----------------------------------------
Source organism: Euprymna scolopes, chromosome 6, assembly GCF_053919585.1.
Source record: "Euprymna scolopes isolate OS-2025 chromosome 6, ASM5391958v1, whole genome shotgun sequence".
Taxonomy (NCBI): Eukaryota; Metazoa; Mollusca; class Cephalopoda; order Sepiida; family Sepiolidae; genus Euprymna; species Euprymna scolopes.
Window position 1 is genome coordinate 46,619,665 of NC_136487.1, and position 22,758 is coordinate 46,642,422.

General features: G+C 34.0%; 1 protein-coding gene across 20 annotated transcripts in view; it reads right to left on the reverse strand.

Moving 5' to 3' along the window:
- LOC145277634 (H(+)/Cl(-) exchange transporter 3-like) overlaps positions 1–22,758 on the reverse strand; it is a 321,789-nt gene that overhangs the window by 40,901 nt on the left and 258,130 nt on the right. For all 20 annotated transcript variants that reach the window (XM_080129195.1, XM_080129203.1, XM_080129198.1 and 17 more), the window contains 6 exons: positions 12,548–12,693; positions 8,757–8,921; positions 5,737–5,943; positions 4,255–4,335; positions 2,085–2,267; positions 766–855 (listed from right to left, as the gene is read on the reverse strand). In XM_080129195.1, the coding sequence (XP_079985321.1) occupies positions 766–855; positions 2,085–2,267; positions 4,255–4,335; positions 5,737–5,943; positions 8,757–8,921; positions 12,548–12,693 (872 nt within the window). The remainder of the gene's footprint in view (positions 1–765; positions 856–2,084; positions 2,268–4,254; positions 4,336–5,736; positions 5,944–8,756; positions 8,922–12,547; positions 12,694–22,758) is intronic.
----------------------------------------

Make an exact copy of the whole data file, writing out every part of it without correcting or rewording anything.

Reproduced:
Source organism: Euprymna scolopes, chromosome 6, assembly GCF_053919585.1.
Source record: "Euprymna scolopes isolate OS-2025 chromosome 6, ASM5391958v1, whole genome shotgun sequence".
Taxonomy (NCBI): Eukaryota; Metazoa; Mollusca; class Cephalopoda; order Sepiida; family Sepiolidae; genus Euprymna; species Euprymna scolopes.
Window position 1 is genome coordinate 46,619,665 of NC_136487.1, and position 22,758 is coordinate 46,642,422.

General features: G+C 34.0%; 1 protein-coding gene across 20 annotated transcripts in view; it reads right to left on the reverse strand.

Moving 5' to 3' along the window:
- LOC145277634 (H(+)/Cl(-) exchange transporter 3-like) overlaps positions 1–22,758 on the reverse strand; it is a 321,789-nt gene that overhangs the window by 40,901 nt on the left and 258,130 nt on the right. For all 20 annotated transcript variants that reach the window (XM_080129195.1, XM_080129203.1, XM_080129198.1 and 17 more), the window contains 6 exons: positions 12,548–12,693; positions 8,757–8,921; positions 5,737–5,943; positions 4,255–4,335; positions 2,085–2,267; positions 766–855 (listed from right to left, as the gene is read on the reverse strand). In XM_080129195.1, the coding sequence (XP_079985321.1) occupies positions 766–855; positions 2,085–2,267; positions 4,255–4,335; positions 5,737–5,943; positions 8,757–8,921; positions 12,548–12,693 (872 nt within the window). The remainder of the gene's footprint in view (positions 1–765; positions 856–2,084; positions 2,268–4,254; positions 4,336–5,736; positions 5,944–8,756; positions 8,922–12,547; positions 12,694–22,758) is intronic.